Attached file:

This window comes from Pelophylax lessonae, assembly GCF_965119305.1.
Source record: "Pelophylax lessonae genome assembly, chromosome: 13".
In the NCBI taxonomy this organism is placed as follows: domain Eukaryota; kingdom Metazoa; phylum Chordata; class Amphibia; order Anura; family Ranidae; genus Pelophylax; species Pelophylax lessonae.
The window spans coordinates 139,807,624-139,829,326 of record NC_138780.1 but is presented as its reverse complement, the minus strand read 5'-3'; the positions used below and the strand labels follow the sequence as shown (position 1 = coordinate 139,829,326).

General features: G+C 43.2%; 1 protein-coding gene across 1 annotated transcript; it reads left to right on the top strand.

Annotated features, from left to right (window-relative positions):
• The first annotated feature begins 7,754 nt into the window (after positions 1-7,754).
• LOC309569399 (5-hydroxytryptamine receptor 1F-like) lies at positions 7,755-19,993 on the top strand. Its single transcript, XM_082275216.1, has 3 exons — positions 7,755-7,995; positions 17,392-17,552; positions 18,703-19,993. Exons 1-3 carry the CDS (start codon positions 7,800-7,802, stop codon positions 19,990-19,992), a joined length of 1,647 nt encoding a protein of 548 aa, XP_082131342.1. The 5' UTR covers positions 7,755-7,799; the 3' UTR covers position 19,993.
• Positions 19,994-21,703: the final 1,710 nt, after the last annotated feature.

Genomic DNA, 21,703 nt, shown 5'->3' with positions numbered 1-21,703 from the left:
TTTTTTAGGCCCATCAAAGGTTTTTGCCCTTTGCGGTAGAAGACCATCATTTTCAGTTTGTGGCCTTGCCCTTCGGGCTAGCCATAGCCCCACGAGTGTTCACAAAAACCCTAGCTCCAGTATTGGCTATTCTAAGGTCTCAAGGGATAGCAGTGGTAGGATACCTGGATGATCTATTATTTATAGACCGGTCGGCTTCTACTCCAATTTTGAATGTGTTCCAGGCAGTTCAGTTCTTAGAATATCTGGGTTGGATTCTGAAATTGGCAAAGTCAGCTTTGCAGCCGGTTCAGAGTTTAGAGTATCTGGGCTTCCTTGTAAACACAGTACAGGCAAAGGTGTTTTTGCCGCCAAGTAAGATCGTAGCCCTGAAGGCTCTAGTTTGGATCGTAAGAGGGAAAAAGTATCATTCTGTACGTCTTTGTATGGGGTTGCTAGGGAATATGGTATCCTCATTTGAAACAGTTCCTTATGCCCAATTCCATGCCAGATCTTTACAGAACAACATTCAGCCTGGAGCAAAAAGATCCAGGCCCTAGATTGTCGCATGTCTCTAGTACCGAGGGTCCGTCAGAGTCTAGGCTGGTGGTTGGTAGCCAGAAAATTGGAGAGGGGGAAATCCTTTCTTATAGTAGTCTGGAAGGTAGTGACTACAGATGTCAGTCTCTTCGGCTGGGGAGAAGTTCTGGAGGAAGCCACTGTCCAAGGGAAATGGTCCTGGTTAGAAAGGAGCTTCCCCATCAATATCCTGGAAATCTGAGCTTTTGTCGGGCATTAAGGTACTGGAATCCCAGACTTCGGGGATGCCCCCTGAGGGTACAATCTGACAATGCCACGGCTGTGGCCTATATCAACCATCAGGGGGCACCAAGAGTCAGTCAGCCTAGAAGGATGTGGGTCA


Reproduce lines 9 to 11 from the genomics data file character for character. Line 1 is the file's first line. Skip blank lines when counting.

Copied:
• Positions 19,994-21,703: the final 1,710 nt, after the last annotated feature.

Genomic DNA, 21,703 nt, shown 5'->3' with positions numbered 1-21,703 from the left:
TTTTTTAGGCCCATCAAAGGTTTTTGCCCTTTGCGGTAGAAGACCATCATTTTCAGTTTGTGGCCTTGCCCTTCGGGCTAGCCATAGCCCCACGAGTGTTCACAAAAACCCTAGCTCCAGTATTGGCTATTCTAAGGTCTCAAGGGATAGCAGTGGTAGGATACCTGGATGATCTATTATTTATAGACCGGTCGGCTTCTACTCCAATTTTGAATGTGTTCCAGGCAGTTCAGTTCTTAGAATATCTGGGTTGGATTCTGAAATTGGCAAAGTCAGCTTTGCAGCCGGTTCAGAGTTTAGAGTATCTGGGCTTCCTTGTAAACACAGTACAGGCAAAGGTGTTTTTGCCGCCAAGTAAGATCGTAGCCCTGAAGGCTCTAGTTTGGATCGTAAGAGGGAAAAAGTATCATTCTGTACGTCTTTGTATGGGGTTGCTAGGGAATATGGTATCCTCATTTGAAACAGTTCCTTATGCCCAATTCCATGCCAGATCTTTACAGAACAACATTCAGCCTGGAGCAAAAAGATCCAGGCCCTAGATTGTCGCATGTCTCTAGTACCGAGGGTCCGTCAGAGTCTAGGCTGGTGGTTGGTAGCCAGAAAATTGGAGAGGGGGAAATCCTTTCTTATAGTAGTCTGGAAGGTAGTGACTACAGATGTCAGTCTCTTCGGCTGGGGAGAAGTTCTGGAGGAAGCCACTGTCCAAGGGAAATGGTCCTGGTTAGAAAGGAGCTTCCCCATCAATATCCTGGAAATCTGAGCTTTTGTCGGGCATTAAGGTACTGGAATCCCAGACTTCGGGGATGCCCCCTGAGGGTACAATCTGACAATGCCACGGCTGTGGCCTATATCAACCATCAGGGGGCACCAAGAGTCAGTCAGCCTAGAAGGATGTGGGTCA